Titles in the BTW series—with “BTW” standing for “by the way,” as in “by the way, have you heard about such and such an author?”— feature work by new and emerging Indonesian writers. This series of mini-books is aimed at publishers, editors, and literary critics.
Cok Sawitri’s stories shed light on the lives of modern Balinese people and the various challenges they face. Readers are invited to examine the Balinese psyche, mainly their essential need for balance between traditional customs and modern-day life. But external conflicts aren’t Sawitri’s only forte; she also looks into people’s hearts.
The poetry of Hanna Fransisca is heavily-laden with Chinese cultural metaphors. The pleasures of eating and cooking might be shadowed by violence and sacrifice, or even eroticism and sadism. We hear multiple voices in Fransisca’s poetry: those of both the minority Chinese and all the women who struggle against the confines of patriarchy.
History fascinates in the hands of M. Iksaka Banu. The stories in this collection feature well-crafted characters acting at key moments in Indonesia’s colonial past. Indonesia’s history has frequently been told through Western eyes. Now, M. Iksaka Banu reclaims the past and makes it come alive for today’s readers.
What distinguished Mona Sylviana’s writing, is her willingness to look at the dark side of life and to confront societal issues head on. In Mona’s stories, the world is not a safe place for women. Yet her characters do not respond to situations as passive objects or victims; they challenge the accepted order.
Clara Ng’s stories seem calm on the surface but they are liberally sprinkled with black humor and often contain unexpected elements of surprise. Her protagonists are usually women but rarely do they hold the same occupation. Ng’s stories are boundless; they serve as role models for women employed in a range of fields.
The book’s title, Ars Poetica, clues you in: the essays herein constitute a reflection on the art of poetry. With their lyrical language, Hasif’s essays are practically poems in disguise. Hasif writes as if in conversation with a friend for whom there is no need to lecture or show-off his knowledge.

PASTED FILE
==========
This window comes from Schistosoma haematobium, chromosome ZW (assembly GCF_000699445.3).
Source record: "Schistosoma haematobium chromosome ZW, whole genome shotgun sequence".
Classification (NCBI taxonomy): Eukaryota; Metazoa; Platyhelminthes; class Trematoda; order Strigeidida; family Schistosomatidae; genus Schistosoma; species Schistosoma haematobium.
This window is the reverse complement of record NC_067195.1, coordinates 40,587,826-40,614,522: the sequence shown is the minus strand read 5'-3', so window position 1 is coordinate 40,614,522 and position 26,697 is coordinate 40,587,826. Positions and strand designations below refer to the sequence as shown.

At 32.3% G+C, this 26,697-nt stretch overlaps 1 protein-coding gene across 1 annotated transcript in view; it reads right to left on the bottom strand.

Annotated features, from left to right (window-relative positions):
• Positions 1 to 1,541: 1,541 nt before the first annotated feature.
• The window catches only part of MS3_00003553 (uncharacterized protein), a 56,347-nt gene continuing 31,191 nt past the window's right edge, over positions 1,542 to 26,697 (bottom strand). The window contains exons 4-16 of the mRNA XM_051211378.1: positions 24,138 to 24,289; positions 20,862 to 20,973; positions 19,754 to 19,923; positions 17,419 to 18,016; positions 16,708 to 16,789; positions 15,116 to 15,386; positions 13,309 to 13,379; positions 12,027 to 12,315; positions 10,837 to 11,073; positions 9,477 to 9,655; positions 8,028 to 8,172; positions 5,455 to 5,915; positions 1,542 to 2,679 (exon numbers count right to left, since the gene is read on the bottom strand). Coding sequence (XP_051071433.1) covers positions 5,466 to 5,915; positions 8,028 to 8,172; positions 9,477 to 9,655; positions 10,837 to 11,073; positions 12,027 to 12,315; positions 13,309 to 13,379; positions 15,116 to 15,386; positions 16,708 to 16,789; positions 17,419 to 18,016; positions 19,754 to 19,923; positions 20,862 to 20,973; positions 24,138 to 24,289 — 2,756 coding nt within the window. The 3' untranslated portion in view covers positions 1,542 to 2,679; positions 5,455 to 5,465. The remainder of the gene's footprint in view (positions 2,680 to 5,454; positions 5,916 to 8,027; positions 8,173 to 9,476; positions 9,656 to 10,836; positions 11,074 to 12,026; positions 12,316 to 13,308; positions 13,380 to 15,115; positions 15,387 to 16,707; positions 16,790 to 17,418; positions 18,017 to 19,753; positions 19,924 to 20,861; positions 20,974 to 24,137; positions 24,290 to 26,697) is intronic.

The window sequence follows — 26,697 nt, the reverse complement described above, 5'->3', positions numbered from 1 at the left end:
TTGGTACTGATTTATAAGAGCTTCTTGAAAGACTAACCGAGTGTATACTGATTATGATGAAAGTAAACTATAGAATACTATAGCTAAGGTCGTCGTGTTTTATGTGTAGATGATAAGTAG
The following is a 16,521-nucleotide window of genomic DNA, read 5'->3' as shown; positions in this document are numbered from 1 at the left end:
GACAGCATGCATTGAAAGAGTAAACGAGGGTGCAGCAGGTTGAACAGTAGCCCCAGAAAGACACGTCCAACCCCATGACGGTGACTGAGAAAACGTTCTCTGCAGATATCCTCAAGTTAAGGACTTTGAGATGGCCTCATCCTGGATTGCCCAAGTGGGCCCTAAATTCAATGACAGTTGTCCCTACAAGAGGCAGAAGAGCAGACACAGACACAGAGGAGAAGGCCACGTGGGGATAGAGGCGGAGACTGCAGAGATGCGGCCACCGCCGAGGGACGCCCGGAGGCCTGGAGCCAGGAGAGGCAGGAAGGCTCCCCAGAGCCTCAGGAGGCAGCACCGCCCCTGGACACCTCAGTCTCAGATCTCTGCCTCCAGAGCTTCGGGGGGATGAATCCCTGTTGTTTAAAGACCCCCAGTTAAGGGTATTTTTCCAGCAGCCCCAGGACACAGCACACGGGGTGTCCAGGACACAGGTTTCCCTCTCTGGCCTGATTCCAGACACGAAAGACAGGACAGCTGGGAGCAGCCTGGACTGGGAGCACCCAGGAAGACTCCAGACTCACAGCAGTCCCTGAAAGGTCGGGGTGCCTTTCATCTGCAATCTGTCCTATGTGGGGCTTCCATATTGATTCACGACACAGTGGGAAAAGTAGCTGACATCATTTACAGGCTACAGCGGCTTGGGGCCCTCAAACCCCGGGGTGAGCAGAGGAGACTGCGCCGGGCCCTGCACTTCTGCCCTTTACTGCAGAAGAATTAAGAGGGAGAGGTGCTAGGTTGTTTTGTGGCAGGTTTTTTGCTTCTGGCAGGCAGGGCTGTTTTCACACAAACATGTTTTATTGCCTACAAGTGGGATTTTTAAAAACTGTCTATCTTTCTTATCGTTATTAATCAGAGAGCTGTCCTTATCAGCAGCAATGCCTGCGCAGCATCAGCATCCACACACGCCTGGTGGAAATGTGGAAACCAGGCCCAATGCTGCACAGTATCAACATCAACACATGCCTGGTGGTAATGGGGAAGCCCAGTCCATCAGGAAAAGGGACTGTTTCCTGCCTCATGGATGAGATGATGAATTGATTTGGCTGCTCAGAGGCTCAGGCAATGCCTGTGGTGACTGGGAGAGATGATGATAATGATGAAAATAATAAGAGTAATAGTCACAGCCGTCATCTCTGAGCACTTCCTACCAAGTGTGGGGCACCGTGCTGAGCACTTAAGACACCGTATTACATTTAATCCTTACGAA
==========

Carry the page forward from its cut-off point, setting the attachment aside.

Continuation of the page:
Joko Pinurbo’s poetry is immediately recognizable for its simple language, accessibility, and the recurrent use of a number of speci c but unusual motifs. His poems deal with a wide range of interpersonal relationships, with gures who engage in prosaic narratives that are deeply ironic, full of dark humor, and interwoven with nostalgia.
Lawi’s poems are a calm and intimate read that indulge in the use of metaphoric descriptions of nature and free flowing verses. This collection evokes his religious upbringing and traditions within his family and community while intertwining a sort of confessional exploration on the role and process of being a poet.
Caravanserai is a story set in Persian antiquity about a brother and sister who are adopted by a merchant called Uncle Babar. It is an exploration of the abuse of power within polygamy and the exploitation of sexuality through pedophilia. This story challenges the taboo of homosexuality by expressing very intimate desires and accounts between the male characters.
24 hours with Gaspar, a detective story is a satirical, unconventional and comic-like take on the generic, standard crime novel. Sabda plays with the reader as the story fluctuates from easy-to-follow narratives to the story’s trajectory and structure suddenly being corrupted through incessant repetitions of a line.
These excerpts from Arrived before Departing are melancholy to read. Centralized around a family’s dynamics, this story questions the taboo and issues about sexuality, religious stereotypes, collective ideologies within a community and navigating traditional spiritualism within a modernized world.
Ziggy Zezsyazeoviennazabrizkie’s All the Fish in the Sky is a whimsical and surreal work that revolves around the relationships between characters of personified animals, inanimate objects and a nomadic boy-god figure suspended in a purgatory-like space. Ziggy writes innocent and curious descriptions that simultaneously evoke these underlying societal issues about sexuality, religion and the environment.
The characters in Linda Christanty’s stories are placed in situations that force them to battle their inner demons. The achievement of personal insight, however, does not necessarily mean that her characters achieve redemption or resolution to their problems. Christanty explores the dark side of lives fraught with bitterness and gloom.
Zeffry Alkatiri’s collection of poems is a romp through history in verse. These poems are flashes of past events that are unrolled to form a historical mosaic of Indonesia’s capital city. Starting with the Dutch turning Jacatra into Batavia, the poems paint a unique picture of the development Jakarta has undergone to date.
Abidah’s work gives a voice to women. Women who are victims of polygamy, women who suffer domestic violence. She also gives a voice to an array of marginalized characters within the confines of Indonesian society. A characteristic feature of her work is a strong Islamic background. Her stories are often set in Islamic boarding school (pesantren).
Yusi Avianto Pareanom’s fictional characters are inseparable from their environment and cultural norms. The plots of these stories are no less idiosyncratic than their themes. With their focus on the urban environment, the lifestyles of the middle-class, and popular culture, the stories in this selection will appeal to readers of both serious and popular literature.